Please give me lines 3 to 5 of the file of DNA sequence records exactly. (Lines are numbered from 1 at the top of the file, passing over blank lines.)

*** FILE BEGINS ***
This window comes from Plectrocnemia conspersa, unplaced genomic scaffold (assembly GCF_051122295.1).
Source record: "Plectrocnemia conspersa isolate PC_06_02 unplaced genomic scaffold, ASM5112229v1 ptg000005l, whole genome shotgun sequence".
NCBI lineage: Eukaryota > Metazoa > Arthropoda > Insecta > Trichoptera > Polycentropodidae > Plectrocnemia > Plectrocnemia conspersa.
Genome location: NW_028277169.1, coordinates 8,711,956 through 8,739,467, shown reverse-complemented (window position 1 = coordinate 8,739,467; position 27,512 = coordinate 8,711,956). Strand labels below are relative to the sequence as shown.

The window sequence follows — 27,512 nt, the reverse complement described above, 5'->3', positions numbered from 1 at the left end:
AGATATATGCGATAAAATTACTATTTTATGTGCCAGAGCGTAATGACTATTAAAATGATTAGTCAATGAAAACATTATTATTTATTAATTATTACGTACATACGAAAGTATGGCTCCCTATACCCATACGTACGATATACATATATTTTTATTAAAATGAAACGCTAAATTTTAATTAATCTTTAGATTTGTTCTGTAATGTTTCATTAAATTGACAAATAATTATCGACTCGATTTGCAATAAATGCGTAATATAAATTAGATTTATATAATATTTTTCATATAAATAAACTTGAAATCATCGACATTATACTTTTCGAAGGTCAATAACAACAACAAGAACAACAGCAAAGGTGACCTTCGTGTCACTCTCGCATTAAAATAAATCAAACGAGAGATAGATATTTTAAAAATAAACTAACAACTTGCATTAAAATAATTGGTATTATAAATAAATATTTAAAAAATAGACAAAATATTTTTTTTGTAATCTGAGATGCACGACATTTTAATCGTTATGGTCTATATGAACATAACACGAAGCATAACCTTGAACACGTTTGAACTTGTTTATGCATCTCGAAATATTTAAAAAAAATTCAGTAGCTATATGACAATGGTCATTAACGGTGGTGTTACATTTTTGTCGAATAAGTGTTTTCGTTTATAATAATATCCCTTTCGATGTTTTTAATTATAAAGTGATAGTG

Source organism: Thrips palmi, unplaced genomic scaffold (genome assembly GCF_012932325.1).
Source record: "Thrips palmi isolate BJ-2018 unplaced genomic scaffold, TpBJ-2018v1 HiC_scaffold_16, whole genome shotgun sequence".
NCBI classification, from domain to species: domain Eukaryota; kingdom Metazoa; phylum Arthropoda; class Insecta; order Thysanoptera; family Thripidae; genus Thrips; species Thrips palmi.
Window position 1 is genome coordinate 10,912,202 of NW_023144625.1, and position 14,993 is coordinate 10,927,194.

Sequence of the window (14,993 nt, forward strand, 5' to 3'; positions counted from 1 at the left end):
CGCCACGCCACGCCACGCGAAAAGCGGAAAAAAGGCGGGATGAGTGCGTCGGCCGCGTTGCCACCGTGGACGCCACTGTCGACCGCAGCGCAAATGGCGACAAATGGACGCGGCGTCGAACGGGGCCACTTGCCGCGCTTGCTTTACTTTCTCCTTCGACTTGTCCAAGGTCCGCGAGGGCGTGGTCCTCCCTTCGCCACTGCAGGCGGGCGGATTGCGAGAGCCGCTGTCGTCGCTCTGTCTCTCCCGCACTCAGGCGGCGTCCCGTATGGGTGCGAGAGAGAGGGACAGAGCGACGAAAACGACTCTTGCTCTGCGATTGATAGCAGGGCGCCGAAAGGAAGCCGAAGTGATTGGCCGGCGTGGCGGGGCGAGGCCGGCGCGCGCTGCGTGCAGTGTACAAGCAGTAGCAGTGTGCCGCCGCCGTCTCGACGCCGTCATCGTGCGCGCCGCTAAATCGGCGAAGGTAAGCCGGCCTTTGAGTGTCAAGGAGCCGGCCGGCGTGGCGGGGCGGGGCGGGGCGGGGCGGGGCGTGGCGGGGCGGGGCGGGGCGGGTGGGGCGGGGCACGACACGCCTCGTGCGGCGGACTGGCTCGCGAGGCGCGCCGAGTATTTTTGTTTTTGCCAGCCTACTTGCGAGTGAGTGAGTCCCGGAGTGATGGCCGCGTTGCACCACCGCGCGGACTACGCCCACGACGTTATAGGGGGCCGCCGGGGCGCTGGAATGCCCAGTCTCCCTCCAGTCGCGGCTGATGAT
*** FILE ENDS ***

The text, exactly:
NCBI lineage: Eukaryota > Metazoa > Arthropoda > Insecta > Trichoptera > Polycentropodidae > Plectrocnemia > Plectrocnemia conspersa.
Genome location: NW_028277169.1, coordinates 8,711,956 through 8,739,467, shown reverse-complemented (window position 1 = coordinate 8,739,467; position 27,512 = coordinate 8,711,956). Strand labels below are relative to the sequence as shown.

The window sequence follows — 27,512 nt, the reverse complement described above, 5'->3', positions numbered from 1 at the left end: